“Word of mouth has been unreal for our style of what we've come up with,” Elliott says. “We show up in factory apparel attire to wherever that machine is at. I had so many marketing companies and website companies hitting me up, but why pay that when we're spreading through word of mouth?”
Elliott says one of the reasons he has been successful in business is because he has two business coaches who helped inspire him early on, one he met through church and another who was a customer he did side work for. He wrote down his business vision on a piece of paper and credits networking with helping him maintain momentum and growth. Elliott says he is friends with several dealership owners in the north Florida area, and through his relationships, he sends them sales jobs and they sometimes refer people to his business.
Elliott is part of a Business Networking International group, which is a group of business owners from all sorts of industries who regularly meet. He calls the group members “leaders and readers” who are eager to share business knowledge with each other.
One business book Elliott recommends is Emotional Intelligence 2.0, a guide on how to develop emotional intelligence skills like self-management and social awareness.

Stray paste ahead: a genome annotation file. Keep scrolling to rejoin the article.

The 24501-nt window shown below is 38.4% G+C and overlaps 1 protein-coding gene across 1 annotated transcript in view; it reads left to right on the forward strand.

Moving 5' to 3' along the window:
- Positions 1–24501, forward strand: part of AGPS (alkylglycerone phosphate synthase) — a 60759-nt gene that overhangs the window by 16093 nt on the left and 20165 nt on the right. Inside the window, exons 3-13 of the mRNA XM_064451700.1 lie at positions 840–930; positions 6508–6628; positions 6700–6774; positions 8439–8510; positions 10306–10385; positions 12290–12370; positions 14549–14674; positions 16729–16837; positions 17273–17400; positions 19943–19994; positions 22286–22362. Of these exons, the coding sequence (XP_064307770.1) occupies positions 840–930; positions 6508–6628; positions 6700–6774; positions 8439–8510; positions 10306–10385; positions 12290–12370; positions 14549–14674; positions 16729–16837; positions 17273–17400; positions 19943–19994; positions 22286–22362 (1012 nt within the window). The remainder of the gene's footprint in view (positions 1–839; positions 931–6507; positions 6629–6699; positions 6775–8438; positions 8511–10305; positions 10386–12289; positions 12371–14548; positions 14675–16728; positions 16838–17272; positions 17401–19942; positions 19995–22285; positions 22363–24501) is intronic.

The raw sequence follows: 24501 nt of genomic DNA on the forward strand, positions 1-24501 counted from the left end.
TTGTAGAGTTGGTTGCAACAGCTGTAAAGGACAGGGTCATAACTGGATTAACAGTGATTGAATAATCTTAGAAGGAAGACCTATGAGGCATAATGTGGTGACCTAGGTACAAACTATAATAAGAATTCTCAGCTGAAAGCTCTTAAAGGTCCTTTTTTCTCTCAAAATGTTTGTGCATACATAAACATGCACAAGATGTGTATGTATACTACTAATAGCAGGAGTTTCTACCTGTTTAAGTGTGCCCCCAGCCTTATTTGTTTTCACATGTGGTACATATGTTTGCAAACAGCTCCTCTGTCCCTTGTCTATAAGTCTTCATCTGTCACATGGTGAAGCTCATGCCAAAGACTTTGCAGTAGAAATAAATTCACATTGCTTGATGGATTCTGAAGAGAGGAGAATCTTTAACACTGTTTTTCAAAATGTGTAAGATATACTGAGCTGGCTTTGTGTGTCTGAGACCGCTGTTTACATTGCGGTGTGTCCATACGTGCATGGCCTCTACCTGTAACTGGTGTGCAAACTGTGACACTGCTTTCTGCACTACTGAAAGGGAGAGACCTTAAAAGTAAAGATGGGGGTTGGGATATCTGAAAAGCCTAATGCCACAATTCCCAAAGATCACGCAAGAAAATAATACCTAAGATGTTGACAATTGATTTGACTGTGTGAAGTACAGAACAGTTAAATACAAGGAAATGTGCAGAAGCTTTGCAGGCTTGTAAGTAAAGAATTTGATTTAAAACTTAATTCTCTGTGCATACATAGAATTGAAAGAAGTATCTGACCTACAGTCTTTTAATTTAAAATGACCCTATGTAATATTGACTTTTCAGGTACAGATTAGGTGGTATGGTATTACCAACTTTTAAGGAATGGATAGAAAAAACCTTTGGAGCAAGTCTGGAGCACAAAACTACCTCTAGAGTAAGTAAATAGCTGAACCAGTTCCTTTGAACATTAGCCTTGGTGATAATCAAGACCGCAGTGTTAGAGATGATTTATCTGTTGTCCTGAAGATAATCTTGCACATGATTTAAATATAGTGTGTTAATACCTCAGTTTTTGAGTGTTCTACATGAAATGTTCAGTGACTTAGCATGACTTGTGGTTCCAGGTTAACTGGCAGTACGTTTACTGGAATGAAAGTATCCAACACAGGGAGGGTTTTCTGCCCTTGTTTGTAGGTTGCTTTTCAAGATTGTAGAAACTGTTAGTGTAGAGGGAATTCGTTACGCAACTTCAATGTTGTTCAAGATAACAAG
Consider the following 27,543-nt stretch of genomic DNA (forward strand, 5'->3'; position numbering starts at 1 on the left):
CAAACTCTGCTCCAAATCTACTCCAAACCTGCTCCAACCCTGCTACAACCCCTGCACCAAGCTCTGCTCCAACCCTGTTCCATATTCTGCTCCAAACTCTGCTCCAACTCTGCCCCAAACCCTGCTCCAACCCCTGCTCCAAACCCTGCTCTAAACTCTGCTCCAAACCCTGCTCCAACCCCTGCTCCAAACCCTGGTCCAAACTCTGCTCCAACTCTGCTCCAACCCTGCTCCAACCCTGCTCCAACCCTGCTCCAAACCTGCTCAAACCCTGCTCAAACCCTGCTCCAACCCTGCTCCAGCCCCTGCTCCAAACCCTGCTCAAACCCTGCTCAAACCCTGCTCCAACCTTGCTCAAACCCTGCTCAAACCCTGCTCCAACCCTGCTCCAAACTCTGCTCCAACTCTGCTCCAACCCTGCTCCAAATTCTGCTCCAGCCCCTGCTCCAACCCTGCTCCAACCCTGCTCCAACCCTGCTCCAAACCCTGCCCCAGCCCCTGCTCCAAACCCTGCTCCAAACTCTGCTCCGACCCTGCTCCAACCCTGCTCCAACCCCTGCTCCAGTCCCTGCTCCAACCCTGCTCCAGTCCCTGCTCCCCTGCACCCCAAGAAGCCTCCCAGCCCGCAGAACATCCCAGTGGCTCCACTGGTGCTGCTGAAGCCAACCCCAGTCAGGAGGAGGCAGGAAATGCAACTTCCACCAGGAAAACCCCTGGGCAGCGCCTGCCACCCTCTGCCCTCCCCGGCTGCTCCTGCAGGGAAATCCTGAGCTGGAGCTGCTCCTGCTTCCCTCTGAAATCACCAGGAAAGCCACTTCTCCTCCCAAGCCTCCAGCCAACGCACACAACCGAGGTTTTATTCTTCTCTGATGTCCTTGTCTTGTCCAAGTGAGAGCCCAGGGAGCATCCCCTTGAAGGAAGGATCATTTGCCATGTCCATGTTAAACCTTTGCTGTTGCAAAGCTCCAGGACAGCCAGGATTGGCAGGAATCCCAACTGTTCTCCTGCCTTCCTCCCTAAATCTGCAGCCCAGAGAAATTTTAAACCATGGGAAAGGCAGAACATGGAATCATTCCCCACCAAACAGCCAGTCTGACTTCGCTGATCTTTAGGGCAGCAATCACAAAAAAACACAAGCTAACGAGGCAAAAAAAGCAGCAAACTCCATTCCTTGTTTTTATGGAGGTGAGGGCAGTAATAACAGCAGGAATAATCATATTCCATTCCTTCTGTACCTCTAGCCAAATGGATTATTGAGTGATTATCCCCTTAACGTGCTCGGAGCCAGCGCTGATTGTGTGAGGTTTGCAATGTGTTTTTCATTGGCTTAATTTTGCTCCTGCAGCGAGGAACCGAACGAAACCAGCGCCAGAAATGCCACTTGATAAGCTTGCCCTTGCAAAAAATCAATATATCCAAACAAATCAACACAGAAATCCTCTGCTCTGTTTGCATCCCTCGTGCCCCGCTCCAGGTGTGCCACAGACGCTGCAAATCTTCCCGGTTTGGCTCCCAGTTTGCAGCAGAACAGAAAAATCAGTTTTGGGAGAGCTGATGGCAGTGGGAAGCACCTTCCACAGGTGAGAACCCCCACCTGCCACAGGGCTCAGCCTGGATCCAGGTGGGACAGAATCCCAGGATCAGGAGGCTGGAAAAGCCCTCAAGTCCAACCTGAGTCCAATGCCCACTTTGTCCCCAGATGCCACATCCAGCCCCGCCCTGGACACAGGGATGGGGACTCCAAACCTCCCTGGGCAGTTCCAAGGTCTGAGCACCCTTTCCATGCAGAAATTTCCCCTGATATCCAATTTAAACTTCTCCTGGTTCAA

“The business world nowadays is not about IQ,” Elliott says. “It's about emotional intelligence, where it's knowing where you're at, knowing how to read people, knowing how to read yourself. It's knowing when to do things, when not to do things. That's what sets the pace.”
To foster his EQ, Elliott seeks out ways to find peace, whether it's walking around the mall or people-watching at a restaurant. Taking time to slow down amid his busy business schedule helps him maintain the work-life balance he values.
“I always told myself, don't build a business at the expense of friends or family,” Elliott says. “Balance is the key to life.”
Elliott instructs at MMI once a month and tells students that a key reason why he has been successful as a business owner is because he has experienced the best of the best in the industry, and he has experienced the worst. When asked if you should work at an established dealership or repair shop before starting your own business, Elliott responds with an enthusiastic, “Heck, yeah!”
“There isn't a single question,” Elliott says. “I wouldn't imagine coming out of school and having to learn the industry first and also learn government stuff, taxes, profit and loss, business – that's a recipe to tank it. There wouldn't be a way you wouldn't overload yourself. Having been in the industry first, I knew what need had to be met, what is professional, what to do, what not to do.”